Camels, sword-dancing as Saudis mark heritage, both tribal and national

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RIYADH, Saudi Arabia -- Saudis crowded to camel races and sword-dancing this week at a desert cultural festival that has come to reflect growing anxiety over national unity and the loss of tribal Arab identity to Western culture.

The Janadriyah began 22 years ago as a showcase for a Bedouin culture heritage of camels, tents, coffee pots and swords that seemed in danger of disappearing.

But as well as a jamboree of cultural affirmation, in recent years it has become an opportunity to encourage national unity, with state television showing King Abdullah and other Saudi royals performing a Bedouin sword dance known as 'arda.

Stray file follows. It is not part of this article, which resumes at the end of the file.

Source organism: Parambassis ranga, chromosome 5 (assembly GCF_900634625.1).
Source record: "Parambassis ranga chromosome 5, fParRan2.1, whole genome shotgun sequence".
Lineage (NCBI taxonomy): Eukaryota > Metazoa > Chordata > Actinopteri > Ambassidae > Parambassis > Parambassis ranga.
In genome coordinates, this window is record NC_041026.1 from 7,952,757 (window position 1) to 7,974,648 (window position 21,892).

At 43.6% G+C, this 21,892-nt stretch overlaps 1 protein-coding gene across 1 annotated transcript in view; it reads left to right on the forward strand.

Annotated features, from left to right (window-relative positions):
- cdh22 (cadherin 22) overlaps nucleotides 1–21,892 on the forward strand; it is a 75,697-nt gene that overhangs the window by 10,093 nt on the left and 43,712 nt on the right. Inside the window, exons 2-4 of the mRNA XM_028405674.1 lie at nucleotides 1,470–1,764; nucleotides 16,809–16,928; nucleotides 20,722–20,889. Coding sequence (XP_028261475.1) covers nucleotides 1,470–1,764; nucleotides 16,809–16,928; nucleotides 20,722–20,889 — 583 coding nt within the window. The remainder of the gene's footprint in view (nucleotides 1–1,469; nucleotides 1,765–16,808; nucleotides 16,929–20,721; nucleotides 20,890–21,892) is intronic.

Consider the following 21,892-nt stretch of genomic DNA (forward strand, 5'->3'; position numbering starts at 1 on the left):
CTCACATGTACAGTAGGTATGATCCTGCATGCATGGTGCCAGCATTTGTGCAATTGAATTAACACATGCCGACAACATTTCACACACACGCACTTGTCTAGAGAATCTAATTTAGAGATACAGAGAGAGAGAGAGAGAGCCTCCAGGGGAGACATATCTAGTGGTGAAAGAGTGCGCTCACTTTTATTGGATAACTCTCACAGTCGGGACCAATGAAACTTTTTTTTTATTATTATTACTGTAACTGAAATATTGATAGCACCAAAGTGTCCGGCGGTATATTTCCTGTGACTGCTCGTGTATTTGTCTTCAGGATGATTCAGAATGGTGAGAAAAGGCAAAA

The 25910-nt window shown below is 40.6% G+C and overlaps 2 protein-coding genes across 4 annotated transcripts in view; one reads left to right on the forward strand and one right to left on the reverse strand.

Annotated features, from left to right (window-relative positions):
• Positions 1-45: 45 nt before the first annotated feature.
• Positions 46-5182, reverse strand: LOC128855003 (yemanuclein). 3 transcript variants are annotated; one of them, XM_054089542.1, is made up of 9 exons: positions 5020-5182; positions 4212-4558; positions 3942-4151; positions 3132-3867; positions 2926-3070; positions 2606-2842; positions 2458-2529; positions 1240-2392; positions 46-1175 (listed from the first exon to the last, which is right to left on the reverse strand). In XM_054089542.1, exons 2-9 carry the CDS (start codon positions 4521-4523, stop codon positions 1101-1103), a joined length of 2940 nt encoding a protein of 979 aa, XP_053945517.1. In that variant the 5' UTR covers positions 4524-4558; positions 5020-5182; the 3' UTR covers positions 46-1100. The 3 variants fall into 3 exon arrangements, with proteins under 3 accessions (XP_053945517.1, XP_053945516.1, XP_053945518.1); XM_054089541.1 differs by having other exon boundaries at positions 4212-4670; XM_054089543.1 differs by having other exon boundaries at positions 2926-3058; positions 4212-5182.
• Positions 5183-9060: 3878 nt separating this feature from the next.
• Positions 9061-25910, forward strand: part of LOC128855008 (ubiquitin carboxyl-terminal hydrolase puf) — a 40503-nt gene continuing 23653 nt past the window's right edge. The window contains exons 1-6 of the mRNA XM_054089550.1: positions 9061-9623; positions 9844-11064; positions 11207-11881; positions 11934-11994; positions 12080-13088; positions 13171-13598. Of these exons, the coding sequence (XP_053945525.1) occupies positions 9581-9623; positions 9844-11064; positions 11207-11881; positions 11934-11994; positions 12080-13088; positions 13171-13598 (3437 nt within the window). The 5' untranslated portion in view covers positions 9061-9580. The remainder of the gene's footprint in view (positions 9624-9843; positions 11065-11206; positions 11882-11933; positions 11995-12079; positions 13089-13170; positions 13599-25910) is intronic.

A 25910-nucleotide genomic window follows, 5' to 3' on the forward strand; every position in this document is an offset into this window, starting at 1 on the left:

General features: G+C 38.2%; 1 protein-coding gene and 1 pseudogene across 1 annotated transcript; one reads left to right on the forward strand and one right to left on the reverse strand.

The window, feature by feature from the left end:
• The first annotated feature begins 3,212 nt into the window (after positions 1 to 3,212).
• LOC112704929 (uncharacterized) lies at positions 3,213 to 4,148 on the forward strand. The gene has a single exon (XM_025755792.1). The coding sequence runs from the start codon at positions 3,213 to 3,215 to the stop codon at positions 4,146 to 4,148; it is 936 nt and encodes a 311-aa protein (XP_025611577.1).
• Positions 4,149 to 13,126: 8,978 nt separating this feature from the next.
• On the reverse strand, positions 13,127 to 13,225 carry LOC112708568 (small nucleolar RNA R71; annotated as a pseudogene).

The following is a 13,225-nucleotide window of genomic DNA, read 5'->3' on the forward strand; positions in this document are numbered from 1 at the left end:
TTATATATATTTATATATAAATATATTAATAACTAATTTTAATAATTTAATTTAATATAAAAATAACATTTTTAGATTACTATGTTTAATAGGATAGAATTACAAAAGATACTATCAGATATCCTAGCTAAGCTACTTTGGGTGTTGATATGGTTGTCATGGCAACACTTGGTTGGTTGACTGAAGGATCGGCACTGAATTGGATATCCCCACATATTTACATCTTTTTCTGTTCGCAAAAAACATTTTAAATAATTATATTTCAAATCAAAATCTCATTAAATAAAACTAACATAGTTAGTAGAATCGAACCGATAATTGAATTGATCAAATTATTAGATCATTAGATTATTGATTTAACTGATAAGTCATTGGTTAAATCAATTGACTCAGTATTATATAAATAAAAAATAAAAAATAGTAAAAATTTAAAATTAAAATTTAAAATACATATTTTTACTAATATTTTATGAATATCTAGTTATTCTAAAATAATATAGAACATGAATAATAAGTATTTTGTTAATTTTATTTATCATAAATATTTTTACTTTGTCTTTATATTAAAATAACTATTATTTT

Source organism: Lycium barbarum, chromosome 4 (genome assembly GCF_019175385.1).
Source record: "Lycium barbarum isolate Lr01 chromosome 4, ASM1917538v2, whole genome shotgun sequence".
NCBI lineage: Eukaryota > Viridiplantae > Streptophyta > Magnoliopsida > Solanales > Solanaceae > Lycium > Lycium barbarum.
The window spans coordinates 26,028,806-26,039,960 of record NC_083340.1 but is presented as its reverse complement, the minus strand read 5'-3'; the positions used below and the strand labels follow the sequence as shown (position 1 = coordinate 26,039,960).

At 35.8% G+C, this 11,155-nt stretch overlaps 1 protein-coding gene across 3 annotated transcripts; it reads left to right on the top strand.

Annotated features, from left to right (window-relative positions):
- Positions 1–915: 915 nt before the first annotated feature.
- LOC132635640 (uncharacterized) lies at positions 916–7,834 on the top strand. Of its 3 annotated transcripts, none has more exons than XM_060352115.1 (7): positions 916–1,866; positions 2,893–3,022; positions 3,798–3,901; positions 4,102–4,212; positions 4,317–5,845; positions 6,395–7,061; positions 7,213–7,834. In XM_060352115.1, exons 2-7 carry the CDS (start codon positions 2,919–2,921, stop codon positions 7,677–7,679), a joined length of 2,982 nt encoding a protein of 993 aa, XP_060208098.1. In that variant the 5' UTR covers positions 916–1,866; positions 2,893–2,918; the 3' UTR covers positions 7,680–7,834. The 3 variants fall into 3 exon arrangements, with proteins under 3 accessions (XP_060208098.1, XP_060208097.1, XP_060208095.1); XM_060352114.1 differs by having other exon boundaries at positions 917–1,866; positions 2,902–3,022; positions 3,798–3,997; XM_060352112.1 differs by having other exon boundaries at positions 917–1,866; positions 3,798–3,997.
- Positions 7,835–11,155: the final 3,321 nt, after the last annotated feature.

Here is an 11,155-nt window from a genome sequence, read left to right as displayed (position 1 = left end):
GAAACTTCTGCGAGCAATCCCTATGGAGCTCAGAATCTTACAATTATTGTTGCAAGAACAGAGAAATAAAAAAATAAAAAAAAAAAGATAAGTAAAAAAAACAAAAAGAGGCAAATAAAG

The Saudi family used an austere version of Islam to conquer and unite the vast country in the Arabian Peninsula in the early 20th century; commitment to a supranational idea of Islam still comes before patriotism for many Saudis.

But the September 11 attacks of 2001 in the United States, where most of the attackers were Saudis, spurred the authorities to try to boost the sense of belonging to the Saudi state. Regional conflicts such as Iraq have increased this anxiety.

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